Enter the Young
Recently, the demands of "keeping in touch" forced me into purchasing a new, fancy telephone that came with a plenitude of applications that I shall never use – but I can make a telephone call. As a person, I wonder if I am becoming more separated from the world. As a priest, I wonder if I am becoming more separated from the young, millennial Catholic population who are much more comfortable with newfangled technology and, perhaps, more comfortable with a newfangled Catholic spirituality.
Much is happening in youth ministry and a burgeoning outreach to young adult Catholics is taking place, but how much do these young Catholics understand their identity with their home parishes? In an article in Saint Anthony Messenger, Jessica Zimanske writes, "Many of the college campuses they left boast thriving Bible studies and student–led Masses or, in non–Catholic schools, Newman Centers for spiritual growth. So when these millennials come home, they often lose those supportive faith communities and are forced to integrate into their "old" churches where they're more familiar with the Sunday school programs they might have attended than with adult ministries." I admit to an unsettling feeling from these comments. Are not the so-called millennial Catholics supposed to be a part of the entire faith community within their parishes? Are they looking to create a "custom designed entity" separate from the rest of the society of faithful that constitute the parish? Or is this a clarion call that the young adult Catholic is looking for the parish to recognize that they are there and want to contribute to the life of the parish family? Like any family, each age group has a unique insight and energy that needs to be utilized for the family as a whole to thrive. Parishes must be centers of formation for all of its members to grow in faith and to develop specific ways to accomplish it.
Throughout its history, the Church has displayed a phenomenal ability to fashion modes of worship and prayer that are diverse and yet united in their goal.
Millennials like me want to feel that our parish can be our home at any age – and to feel that there are positions and opportunities for us to serve in that parish faith community. You may not see us at the 7:30a.m. Mass, but we'll take advantage of the alternate Mass times And the virtual prayer networks that easily meld into our everyday lives. We have unique gifts that we want to use, particularly in our technological proficiency, but we need an invitation and reassurance that even though we may be past Confirmation age, we still have a role within and outside the Mass.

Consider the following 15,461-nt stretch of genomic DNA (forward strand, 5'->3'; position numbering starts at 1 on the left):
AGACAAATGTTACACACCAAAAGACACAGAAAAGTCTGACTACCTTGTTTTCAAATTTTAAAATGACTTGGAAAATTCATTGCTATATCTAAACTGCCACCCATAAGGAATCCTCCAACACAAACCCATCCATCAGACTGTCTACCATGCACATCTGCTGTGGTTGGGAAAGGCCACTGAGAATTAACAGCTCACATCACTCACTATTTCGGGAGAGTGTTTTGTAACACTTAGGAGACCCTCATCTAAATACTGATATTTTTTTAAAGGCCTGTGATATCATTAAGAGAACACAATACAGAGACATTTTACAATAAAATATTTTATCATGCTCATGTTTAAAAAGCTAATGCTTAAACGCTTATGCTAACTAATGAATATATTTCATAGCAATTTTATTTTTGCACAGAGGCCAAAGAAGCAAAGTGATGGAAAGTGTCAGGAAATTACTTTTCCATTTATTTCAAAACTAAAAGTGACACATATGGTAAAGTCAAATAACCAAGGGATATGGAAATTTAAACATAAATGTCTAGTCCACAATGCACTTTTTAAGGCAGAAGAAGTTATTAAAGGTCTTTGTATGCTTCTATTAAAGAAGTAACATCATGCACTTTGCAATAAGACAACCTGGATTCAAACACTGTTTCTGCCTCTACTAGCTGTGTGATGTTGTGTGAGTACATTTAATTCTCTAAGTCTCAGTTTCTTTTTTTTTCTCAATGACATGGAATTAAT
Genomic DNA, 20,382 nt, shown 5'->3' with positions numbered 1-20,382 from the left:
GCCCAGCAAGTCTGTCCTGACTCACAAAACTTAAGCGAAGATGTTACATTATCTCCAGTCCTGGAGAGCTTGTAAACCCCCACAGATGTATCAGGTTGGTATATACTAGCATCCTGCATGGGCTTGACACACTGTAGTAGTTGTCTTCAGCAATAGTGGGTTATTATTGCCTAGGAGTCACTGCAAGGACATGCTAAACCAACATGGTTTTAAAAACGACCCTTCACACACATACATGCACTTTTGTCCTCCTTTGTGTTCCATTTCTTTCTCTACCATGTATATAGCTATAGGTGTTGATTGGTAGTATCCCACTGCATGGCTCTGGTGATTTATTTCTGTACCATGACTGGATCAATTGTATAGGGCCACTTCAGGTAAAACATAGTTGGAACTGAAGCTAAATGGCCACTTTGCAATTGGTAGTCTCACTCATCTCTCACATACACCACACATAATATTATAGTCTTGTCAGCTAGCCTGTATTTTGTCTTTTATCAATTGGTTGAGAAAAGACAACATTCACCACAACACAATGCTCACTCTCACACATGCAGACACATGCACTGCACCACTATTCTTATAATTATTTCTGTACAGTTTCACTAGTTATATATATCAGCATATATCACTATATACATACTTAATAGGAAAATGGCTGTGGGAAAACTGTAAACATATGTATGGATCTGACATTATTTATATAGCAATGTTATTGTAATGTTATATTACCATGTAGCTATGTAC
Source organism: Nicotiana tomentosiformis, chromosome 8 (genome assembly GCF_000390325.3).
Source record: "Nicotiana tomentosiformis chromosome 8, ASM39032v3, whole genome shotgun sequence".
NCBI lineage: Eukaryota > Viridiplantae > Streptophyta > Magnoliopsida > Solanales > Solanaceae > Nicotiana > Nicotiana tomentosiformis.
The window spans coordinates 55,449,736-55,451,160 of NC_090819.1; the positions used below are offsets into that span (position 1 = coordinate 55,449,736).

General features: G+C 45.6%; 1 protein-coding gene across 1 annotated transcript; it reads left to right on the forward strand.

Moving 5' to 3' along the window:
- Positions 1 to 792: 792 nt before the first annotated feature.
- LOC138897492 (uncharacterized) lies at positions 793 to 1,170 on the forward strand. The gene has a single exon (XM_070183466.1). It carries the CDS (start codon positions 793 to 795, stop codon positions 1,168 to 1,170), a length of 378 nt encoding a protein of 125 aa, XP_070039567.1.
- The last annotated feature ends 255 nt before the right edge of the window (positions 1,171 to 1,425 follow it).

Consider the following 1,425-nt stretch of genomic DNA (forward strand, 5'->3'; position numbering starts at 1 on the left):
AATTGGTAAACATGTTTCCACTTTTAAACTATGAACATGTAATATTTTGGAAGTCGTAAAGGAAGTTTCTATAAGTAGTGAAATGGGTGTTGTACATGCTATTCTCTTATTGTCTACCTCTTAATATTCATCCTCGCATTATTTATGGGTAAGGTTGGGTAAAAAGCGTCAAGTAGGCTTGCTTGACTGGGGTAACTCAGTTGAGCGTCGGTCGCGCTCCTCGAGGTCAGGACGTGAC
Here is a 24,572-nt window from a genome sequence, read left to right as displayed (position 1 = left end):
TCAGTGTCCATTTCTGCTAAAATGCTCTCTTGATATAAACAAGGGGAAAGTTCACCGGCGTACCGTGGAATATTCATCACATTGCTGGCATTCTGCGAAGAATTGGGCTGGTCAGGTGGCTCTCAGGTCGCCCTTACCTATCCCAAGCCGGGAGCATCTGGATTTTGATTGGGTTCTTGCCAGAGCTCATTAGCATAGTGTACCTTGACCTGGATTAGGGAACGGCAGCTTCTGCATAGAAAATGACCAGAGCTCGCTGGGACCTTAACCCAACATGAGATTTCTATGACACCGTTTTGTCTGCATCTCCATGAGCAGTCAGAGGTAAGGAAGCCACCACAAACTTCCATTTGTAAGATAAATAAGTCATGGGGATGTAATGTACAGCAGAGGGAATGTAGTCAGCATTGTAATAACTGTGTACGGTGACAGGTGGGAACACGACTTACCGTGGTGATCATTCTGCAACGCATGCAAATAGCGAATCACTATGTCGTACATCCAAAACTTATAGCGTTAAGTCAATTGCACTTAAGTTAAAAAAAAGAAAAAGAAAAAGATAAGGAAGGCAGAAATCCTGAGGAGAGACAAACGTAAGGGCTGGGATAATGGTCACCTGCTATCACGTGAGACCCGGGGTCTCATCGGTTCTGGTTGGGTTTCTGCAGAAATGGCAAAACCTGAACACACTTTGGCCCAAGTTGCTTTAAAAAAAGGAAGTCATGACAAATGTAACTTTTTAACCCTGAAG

Jessica Zimanske, St. Anthony Messenger, August 2014
There is no shortage of challenges for the young Catholics in this 21st Century of ours. No matter how high-minded the rhetoric, fundamental understandings of the dignity and worth of human life, the necessity for firm moral ground to stand on, the ability to employ a sound conscience, and the protection of religious freedom are under siege. The young adult Catholics have the great Truth and the great Tradition of the Church to fall back on as a bulwark against the enemies of faith. As always, the greatest strength of the Church lies in the degree of authentic Christian living exhibited in the lives of its people. Young and old bear the same task and they must stand together in love and support in order to bring that task to a fruitful end. Today's environment presents problems and opportunities that share similarities with the past and facets peculiar to our times. Let faith, hope, and charity – the lasting things – exert their benign force in guiding our millennials and the rest of us as well.
I am sure that the millennials of A.D. 1001 found a Church in need of the contributions that would help to proclaim the gospel to their age and to build a stronger and stronger community of faith. The young adult Catholics of today have their own age to contend with and they share the same mission of the Church in all ages. I pray that they are given all the encouragement and all of the opportunity to witness their Catholic faith.